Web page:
If attitude isn’t everything, it’s surely a large part of any possible solution. Removing physical barriers is the relatively simple part, or at least the part more easily done. Breaking down the barricades of misunderstanding, stigma, and discomfort requires an ongoing, concentrated effort. "It’s easier to fix your congregation architecturally," says Thornburgh, "than to change hearts and minds—how we love, think, and act." Though we like to think of ourselves as having built a progressive, inclusive society, that image isn’t always borne out in reality.

Ideally, attitude and architecture can be wedded to work together. The Seminary’s commitment to making PTS an accessible campus has resulted in many changes already. All major building and renovation projects since the late 1980s have included up-to-date compliance with ADA regulations, such as entrance ramps, handicap-accessible restrooms and guest rooms, and Braille lettering in elevators. New undertakings—such as Scheide Hall and renovations to Miller Chapel—are designed with accessibility built in. Whenever feasible, individual needs are met on a case-by-case basis.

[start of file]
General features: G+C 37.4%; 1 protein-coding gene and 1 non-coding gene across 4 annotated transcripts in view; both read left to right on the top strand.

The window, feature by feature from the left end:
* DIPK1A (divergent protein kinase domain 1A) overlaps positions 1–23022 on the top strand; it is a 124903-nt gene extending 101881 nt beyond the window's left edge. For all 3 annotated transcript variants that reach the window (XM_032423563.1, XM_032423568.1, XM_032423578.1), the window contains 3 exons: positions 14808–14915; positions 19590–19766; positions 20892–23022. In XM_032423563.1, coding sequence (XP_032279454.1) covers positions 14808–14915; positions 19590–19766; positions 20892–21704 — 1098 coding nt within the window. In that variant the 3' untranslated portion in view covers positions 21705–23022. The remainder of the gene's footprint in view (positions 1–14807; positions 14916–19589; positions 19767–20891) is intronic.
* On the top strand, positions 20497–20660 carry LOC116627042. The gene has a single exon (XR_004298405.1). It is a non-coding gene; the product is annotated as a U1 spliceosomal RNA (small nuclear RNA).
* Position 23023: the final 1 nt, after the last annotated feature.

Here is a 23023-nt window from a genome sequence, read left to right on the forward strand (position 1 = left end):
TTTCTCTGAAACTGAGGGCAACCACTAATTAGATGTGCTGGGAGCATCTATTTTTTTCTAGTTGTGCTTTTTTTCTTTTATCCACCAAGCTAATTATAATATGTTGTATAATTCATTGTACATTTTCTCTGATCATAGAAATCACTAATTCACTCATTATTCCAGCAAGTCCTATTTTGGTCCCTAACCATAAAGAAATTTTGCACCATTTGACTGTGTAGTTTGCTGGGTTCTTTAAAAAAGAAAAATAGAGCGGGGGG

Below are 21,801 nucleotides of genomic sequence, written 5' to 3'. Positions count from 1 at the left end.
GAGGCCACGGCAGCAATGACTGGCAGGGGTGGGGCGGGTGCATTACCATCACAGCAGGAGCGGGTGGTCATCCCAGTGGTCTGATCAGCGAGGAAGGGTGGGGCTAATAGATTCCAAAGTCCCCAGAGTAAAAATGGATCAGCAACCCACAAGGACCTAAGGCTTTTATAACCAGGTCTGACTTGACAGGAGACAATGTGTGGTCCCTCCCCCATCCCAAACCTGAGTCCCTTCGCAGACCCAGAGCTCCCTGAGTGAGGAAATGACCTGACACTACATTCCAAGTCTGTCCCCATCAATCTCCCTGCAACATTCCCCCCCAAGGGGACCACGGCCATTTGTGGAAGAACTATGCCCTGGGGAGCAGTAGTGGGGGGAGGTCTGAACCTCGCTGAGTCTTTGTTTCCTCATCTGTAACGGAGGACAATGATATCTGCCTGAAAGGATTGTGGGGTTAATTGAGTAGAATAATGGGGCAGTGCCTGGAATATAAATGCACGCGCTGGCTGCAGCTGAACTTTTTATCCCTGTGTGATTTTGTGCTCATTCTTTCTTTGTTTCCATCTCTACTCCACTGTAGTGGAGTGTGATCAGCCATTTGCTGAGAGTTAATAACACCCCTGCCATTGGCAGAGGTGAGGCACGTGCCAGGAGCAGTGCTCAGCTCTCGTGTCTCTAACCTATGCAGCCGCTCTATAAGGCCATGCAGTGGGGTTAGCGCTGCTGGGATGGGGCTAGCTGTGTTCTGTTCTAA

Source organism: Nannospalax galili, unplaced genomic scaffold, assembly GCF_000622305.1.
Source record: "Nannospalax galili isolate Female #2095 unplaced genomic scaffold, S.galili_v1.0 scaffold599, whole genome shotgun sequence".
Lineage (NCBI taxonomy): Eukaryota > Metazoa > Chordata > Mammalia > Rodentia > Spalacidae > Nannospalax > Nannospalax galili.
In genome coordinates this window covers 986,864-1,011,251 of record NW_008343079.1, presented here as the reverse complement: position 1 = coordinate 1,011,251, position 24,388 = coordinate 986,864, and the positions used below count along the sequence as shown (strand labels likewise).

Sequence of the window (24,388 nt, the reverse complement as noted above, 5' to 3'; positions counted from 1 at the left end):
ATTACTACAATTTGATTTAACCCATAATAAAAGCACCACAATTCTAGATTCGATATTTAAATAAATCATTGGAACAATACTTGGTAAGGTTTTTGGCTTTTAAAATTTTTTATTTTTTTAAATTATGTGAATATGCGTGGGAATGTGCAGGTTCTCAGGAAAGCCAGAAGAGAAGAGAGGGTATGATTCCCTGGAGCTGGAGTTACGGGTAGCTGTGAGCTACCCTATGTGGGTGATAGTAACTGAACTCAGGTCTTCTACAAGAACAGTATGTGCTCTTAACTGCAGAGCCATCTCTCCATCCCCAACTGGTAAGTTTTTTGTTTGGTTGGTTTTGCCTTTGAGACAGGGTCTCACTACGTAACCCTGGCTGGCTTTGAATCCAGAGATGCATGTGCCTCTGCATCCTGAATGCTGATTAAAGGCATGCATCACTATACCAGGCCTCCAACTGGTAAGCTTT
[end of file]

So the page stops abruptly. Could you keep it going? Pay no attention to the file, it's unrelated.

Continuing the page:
During a summer Wednesday night worship service, participants of this year’s Institute of Theology (IOT) and members of the Seminary community got a chance to witness firsthand the pairing of attitude and technology. V. Patrick Ellis, an artist, IOT leader, and Ph.D. candidate in liturgical studies at Drew Seminary, envisioned a pulpit that is handicap-accessible, built to accommodate the dimensions of a preacher with or without a wheelchair. The news that Howard Rice would preach during the IOT caused Ellis both excitement and concern. "We [didn’t] know if he would want to use [the pulpit]," Ellis explains, "or even if it would work." Yet Ellis believes "the effort is more important than [whether] it works" perfectly the first time around. The pulpit was designed and built.

And it worked. Rice beamed when he recalled the experience. "It was powerful. It was the first time in 28 years that I preached from a pulpit; I almost lost it. The first moment, I could not speak. I knew I had to say something about it. So I said, ‘I don’t believe you have to preach from a pulpit. But it’s nice to have the choice.’" His words were met by a few seconds of complete silence.

The applause that followed rocked the auditorium and affirmed Rice’s words, assuring him that a lot of other folks think so, too.